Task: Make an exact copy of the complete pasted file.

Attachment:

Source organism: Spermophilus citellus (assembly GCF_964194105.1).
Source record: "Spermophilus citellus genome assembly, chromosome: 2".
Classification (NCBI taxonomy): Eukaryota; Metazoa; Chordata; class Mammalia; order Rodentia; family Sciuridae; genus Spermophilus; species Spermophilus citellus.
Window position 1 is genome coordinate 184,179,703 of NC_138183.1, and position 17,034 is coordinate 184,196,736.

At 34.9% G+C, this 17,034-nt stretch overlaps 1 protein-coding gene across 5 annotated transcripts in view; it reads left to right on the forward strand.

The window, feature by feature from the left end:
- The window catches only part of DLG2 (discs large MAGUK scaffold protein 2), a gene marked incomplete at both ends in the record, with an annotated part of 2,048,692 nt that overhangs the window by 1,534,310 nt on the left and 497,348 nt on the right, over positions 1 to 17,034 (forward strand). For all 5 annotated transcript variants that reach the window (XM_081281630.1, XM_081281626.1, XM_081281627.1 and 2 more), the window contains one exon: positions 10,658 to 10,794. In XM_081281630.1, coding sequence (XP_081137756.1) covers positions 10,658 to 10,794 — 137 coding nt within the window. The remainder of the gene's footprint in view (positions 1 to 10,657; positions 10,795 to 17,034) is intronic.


Source organism: Spermophilus citellus (assembly GCF_964194105.1).
Source record: "Spermophilus citellus genome assembly, chromosome: 2".
Classification (NCBI taxonomy): Eukaryota; Metazoa; Chordata; class Mammalia; order Rodentia; family Sciuridae; genus Spermophilus; species Spermophilus citellus.
Window position 1 is genome coordinate 184,179,703 of NC_138183.1, and position 17,034 is coordinate 184,196,736.

At 34.9% G+C, this 17,034-nt stretch overlaps 1 protein-coding gene across 5 annotated transcripts in view; it reads left to right on the forward strand.

The window, feature by feature from the left end:
- The window catches only part of DLG2 (discs large MAGUK scaffold protein 2), a gene marked incomplete at both ends in the record, with an annotated part of 2,048,692 nt that overhangs the window by 1,534,310 nt on the left and 497,348 nt on the right, over positions 1 to 17,034 (forward strand). For all 5 annotated transcript variants that reach the window (XM_081281630.1, XM_081281626.1, XM_081281627.1 and 2 more), the window contains one exon: positions 10,658 to 10,794. In XM_081281630.1, coding sequence (XP_081137756.1) covers positions 10,658 to 10,794 — 137 coding nt within the window. The remainder of the gene's footprint in view (positions 1 to 10,657; positions 10,795 to 17,034) is intronic.